You don’t get a rose garden like the one in Schenectady’s Central Park without a serious green thumb.
The person behind the garden is David Gade, who has been working on the garden for over 20 years — since the park was turned over to a rose garden restoration committee in 1994.
The Daily Gazette interviewed Gade for his tips on how to grow a rose garden to be the envy of the neighborhood.
1. Sun, water, soil
In the decades that he’s been at the helm of each pruning, Gade has developed three go-to rules — sun, water and soil.
“Take the sun. First you want to have six hours of sun,” he said.
“You don’t want to be planting them under a tree,” he warned.
The type of sun is also important, the rose veteran said — “preferably the morning sun so it can dry them off if they got dew. It prevents the disease.”
Roses also tend be thirsty flowers, Gade said.
They should get two inches of rain a week, according to Gade. That equates to three watering cans per week. He advises watering every other day to get the best results.
The third steadfast rule is soil. “A lot of soil around here is sandy and really you want a soil that’s got what I call sand — clay and organic and that combination gives you a well-drained soil,” he said.
The organic material Gade refers to is a mixture of compost, manure and mulch. He advises placing mulch around the base of each rose bush and once the soil mixture is complete adding more organic materials.
2. Nursery, not ‘big-box’
While sun, water, and soil is a good rule to follow to nurture healthy roses, Gade said, that will all be in vain if you don’t start with quality roses.
“I always recommend a good nursery rather than a box store,” he said. “I’ve seen box stores where they’ve got [the roses] inside and they’re not getting any water or sun. That’s a [recipe] for disaster.”
The nursery can help point neophyte gardeners in the right direction for the roses that perform best in the area.
“You want to buy roses that are hearty, disease-resistant and have a good habit,” Gade said.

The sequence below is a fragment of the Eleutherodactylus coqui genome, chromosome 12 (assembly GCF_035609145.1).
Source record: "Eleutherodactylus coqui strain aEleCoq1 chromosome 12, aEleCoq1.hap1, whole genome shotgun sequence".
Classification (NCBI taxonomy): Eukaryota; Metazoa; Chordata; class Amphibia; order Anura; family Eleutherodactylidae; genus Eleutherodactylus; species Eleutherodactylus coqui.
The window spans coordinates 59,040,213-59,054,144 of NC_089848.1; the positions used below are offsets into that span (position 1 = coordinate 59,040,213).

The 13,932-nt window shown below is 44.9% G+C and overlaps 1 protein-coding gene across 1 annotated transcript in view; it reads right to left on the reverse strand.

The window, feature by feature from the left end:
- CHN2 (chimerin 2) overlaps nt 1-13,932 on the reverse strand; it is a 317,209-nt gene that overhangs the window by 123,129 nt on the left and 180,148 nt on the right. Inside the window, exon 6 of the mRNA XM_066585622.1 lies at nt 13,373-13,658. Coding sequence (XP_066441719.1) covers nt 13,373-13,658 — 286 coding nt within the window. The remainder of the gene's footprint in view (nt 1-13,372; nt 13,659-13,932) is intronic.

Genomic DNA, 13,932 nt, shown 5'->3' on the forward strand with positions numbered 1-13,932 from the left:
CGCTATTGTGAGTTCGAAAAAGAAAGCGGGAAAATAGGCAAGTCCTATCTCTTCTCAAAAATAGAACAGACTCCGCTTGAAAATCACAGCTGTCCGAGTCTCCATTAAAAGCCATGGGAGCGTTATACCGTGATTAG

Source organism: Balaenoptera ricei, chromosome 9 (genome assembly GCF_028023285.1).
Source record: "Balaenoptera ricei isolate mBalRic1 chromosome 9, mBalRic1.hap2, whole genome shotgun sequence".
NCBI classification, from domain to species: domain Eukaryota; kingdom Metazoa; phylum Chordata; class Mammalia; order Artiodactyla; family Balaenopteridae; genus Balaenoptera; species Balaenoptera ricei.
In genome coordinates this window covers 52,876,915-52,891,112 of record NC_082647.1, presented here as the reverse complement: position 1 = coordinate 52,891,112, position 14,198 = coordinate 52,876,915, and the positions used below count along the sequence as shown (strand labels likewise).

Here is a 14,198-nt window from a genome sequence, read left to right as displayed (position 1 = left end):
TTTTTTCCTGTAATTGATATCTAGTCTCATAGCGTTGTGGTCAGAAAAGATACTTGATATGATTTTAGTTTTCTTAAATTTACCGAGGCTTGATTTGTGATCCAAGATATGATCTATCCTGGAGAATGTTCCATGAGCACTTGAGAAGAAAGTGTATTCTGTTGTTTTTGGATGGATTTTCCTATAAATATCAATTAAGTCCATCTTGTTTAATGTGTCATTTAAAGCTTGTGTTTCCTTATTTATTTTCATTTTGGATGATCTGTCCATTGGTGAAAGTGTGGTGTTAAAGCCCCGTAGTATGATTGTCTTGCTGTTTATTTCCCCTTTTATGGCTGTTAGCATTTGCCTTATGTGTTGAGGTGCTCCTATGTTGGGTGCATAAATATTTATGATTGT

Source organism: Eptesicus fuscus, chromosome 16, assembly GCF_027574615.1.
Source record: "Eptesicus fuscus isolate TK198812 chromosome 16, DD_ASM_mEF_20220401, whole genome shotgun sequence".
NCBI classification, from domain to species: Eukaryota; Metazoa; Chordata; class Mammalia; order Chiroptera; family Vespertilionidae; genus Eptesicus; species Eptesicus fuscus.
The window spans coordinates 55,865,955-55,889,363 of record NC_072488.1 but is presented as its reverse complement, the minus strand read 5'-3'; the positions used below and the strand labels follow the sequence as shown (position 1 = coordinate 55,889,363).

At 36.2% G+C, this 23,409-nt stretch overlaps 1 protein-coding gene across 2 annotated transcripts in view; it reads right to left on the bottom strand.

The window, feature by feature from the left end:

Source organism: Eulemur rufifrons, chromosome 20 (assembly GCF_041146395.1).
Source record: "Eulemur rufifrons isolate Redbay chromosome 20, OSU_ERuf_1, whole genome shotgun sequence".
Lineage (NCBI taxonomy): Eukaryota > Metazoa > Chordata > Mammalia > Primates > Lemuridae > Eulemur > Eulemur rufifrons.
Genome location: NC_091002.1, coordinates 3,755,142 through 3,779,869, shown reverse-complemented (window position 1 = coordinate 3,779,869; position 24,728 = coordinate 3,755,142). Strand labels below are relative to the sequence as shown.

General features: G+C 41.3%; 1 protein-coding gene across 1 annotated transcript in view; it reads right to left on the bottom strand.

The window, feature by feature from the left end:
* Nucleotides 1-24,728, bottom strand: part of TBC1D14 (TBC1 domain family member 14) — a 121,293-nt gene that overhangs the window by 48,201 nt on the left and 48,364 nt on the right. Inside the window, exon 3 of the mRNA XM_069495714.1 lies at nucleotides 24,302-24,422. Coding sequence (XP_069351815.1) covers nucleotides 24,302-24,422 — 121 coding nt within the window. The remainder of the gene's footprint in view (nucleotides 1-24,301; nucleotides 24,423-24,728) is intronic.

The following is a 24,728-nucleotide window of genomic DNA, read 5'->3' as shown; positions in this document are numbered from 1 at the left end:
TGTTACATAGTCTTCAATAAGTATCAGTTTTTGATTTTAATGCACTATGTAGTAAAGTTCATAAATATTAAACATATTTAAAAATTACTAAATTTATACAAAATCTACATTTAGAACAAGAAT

The “habit” is the shape in which they grow — you don’t want them too flat or low.
3. Three-gallon is best
Even at a nursery, though, there are two different options to buy the roses and one is better than the other, according to Gade.
“The three-gallon pot is a much better rose to buy,” he said. “The reason being is that a three-gallon pot has 50 percent more soil than the two-gallon pot so you’re buying a healthier, more established plant.”
The extra soil allows for better rooting once the plant is in the ground, he said.
4. Plant from April to June
If you’re planning to add roses to a garden this season, Gade recommends planting after the first week in May, although any time between April and June is typically a safe bet
If starting a rose garden for the first time, three to four rose bushes is optimal, according to Gade.
“If you have good results or get some help, maybe you want to expand that to more,” he said. “Sometimes the bug bites you.”
The gardening bug bit Gade in the 1970s while he was still working at General Electric in Schenectady.
“I was a supervisor at GE in the drafting department and I was growing roses then, and you know every year when the roses started coming out in June I’d get up early and cut 25 roses and bring them in and put them on the secretaries’ desks, and I didn’t have any trouble getting my typing done,” he joked.